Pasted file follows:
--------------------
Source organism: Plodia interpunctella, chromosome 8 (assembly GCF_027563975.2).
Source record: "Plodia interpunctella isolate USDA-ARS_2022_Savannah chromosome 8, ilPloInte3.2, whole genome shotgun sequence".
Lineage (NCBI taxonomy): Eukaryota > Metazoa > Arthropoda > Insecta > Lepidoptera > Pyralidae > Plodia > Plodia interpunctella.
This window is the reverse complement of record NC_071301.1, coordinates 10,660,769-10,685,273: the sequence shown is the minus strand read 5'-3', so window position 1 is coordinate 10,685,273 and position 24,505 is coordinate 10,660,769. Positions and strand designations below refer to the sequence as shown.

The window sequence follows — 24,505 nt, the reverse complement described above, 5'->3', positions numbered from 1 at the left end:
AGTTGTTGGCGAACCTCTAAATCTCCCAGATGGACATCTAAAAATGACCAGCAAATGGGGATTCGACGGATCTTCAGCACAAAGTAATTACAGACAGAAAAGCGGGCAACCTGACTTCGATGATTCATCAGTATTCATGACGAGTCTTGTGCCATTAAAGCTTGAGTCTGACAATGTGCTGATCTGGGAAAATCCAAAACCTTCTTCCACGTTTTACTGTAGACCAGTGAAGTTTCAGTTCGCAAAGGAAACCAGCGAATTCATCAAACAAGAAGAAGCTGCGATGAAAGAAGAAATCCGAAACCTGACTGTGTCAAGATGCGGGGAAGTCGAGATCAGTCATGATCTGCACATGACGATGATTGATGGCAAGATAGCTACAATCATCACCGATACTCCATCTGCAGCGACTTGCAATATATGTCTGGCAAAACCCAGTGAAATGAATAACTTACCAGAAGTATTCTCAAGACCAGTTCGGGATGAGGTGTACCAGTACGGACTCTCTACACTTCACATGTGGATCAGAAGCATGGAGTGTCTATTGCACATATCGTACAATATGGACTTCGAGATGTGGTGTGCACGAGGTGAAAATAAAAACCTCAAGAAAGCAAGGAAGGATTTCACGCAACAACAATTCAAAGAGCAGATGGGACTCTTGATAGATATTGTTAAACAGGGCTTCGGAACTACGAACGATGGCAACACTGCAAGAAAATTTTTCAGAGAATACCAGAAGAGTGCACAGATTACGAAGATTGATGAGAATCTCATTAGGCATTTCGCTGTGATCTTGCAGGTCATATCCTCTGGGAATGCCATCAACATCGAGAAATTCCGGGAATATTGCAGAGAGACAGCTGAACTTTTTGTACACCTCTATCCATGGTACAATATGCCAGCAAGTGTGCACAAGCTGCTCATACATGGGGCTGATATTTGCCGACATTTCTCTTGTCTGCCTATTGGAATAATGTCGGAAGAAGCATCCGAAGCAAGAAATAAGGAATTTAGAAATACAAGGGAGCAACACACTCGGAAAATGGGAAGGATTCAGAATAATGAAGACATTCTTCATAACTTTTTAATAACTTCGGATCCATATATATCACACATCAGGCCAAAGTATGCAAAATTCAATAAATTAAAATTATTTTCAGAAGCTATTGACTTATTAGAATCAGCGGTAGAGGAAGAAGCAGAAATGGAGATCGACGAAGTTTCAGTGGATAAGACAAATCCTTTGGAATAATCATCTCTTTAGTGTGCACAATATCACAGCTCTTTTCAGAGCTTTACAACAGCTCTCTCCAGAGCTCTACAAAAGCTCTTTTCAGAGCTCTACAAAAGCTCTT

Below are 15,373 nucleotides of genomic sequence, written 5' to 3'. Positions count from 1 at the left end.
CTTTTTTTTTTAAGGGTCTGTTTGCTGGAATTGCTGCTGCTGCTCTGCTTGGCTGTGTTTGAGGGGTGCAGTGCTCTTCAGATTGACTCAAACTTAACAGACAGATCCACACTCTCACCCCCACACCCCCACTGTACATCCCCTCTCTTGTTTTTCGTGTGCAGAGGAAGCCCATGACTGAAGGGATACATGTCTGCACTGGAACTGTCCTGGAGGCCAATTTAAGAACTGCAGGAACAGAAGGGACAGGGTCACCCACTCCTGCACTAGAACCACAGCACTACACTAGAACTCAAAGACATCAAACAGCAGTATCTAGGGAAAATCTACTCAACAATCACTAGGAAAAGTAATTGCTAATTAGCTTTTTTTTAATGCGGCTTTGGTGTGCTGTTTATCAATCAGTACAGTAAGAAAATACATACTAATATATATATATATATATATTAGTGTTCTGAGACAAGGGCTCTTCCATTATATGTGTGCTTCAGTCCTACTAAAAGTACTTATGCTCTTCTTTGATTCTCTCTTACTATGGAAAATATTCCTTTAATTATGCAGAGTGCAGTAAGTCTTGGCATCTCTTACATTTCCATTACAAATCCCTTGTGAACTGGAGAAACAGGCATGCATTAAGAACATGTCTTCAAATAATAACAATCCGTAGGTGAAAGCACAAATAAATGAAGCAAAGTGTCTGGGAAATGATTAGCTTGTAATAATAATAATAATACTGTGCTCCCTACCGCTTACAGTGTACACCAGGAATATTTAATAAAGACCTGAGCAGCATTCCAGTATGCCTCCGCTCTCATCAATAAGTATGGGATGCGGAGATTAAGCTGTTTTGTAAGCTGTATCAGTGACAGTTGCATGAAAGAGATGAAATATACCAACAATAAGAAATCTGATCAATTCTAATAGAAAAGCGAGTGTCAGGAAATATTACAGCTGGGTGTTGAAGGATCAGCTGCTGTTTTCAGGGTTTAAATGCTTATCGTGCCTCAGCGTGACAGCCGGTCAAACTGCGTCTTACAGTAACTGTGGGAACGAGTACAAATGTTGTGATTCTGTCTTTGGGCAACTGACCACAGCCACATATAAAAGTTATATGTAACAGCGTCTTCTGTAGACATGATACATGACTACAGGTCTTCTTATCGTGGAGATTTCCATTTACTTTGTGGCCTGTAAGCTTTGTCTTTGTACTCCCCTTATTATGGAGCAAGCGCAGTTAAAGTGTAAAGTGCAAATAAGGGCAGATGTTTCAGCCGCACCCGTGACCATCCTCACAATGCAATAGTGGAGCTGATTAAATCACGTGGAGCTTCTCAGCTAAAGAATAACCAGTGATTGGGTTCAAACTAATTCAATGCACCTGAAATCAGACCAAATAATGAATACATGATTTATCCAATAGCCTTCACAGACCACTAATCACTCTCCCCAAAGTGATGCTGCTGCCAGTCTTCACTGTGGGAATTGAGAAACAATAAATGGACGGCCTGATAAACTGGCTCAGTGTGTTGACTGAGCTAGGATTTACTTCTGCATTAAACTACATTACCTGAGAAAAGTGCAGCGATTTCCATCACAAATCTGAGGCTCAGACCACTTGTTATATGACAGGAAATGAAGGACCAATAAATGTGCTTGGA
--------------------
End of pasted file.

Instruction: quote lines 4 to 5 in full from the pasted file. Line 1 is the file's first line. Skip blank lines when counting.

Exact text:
This window is the reverse complement of record NC_071301.1, coordinates 10,660,769-10,685,273: the sequence shown is the minus strand read 5'-3', so window position 1 is coordinate 10,685,273 and position 24,505 is coordinate 10,660,769. Positions and strand designations below refer to the sequence as shown.

The window sequence follows — 24,505 nt, the reverse complement described above, 5'->3', positions numbered from 1 at the left end: